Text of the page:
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Sure, it seemed ridiculous when Leona Helmsley left her Maltese pooch $12 million, but you don’t need to be a millionaire to start thinking about Fido’s well-being.By law, your pet is considered your property, much like a car or home.
But without proper documentation, your buddy could end up at an animal shelter with several years ahead of him, writes Kathryn Tuggle in Fox Business.
“The average person probably doesn’t think about it, but if you look at it logically and if the life expectancy of the pet is greater then the owner, it would be a good idea for [the owner] to consider a will or trust,” says Micheal W. Goldstein, an attorney for the Law Offices of Micheal W. Goldstein. “Otherwise, there would be no provision for the pet.”
If you’re already planning to write a will, including your pet won’t increase the cost by much.
You should make sure to designate at least two caregivers in case one option doesn’t pan out, advises Dogster. It’s also essential that you prepare a list of responsibilities for your caregiver, especially in case your pet becomes injured or fatally ill. Ask yourself, would you want the caregiver to put your pet down or seek another option?
In the event that something unfortunate does happen to you, it may take several weeks or months before your appointed caregiver is granted permission to care for your pet, says Goldstein. That’s because the will’s executor is required to petition to court for the caregiver’s ownership.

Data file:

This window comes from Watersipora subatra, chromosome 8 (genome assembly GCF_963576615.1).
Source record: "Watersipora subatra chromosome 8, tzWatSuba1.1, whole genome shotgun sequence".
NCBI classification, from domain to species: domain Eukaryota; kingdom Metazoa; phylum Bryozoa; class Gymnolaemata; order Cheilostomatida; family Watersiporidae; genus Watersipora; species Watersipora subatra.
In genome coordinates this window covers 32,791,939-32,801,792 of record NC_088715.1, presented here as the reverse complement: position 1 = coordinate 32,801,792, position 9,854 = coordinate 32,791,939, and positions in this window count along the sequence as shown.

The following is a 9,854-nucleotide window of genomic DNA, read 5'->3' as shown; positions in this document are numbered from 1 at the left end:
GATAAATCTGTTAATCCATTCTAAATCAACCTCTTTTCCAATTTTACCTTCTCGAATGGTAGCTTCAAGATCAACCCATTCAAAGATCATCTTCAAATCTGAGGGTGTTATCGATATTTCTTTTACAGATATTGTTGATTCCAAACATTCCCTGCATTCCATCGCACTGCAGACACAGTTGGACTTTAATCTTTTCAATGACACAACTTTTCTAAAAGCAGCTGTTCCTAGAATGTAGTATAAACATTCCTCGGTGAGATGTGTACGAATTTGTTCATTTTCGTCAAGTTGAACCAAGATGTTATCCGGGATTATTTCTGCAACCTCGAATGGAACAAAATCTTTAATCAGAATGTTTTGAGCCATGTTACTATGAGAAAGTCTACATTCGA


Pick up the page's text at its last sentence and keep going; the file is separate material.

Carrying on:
If you’re concerned about this intermediate period, you should consider a different route: setting up a trust. The advantage of a trust is that the trustee will receive authority automatically upon your inability to care for your pet. Trusts are typically drafted by lawyers and require a signature from you and your chosen caregiver.
“A living trust avoids probate court, which means the property passes by direction of the trust, like a contract,” says Goldstein. Intervention from the court is not needed, and there is no wait time.
“In some situations, a trust is better if there is nobody available to care for your pet,” Goldstein says. “Plus, if you leave [the caregiver] with some financing, they might be more inclined to take on the responsibilities.”
Another option is to get a pet protection agreement in which no prior funding or lawyer is needed. Pet owners can visit sites like LegalZoom.com where they’ll pay a small fee to draft a contract.
Attorney Frederic Siegel told Fox Business that pet owners should approach this process as they would if they were handling the care of a child. A parent wouldn’t dare leave his or her child in someone else’s care without a legal document, so pets should not be treated any differently.
Whichever option you consider, remember you don’t need to leave your pet $12 million for him to be taken care of.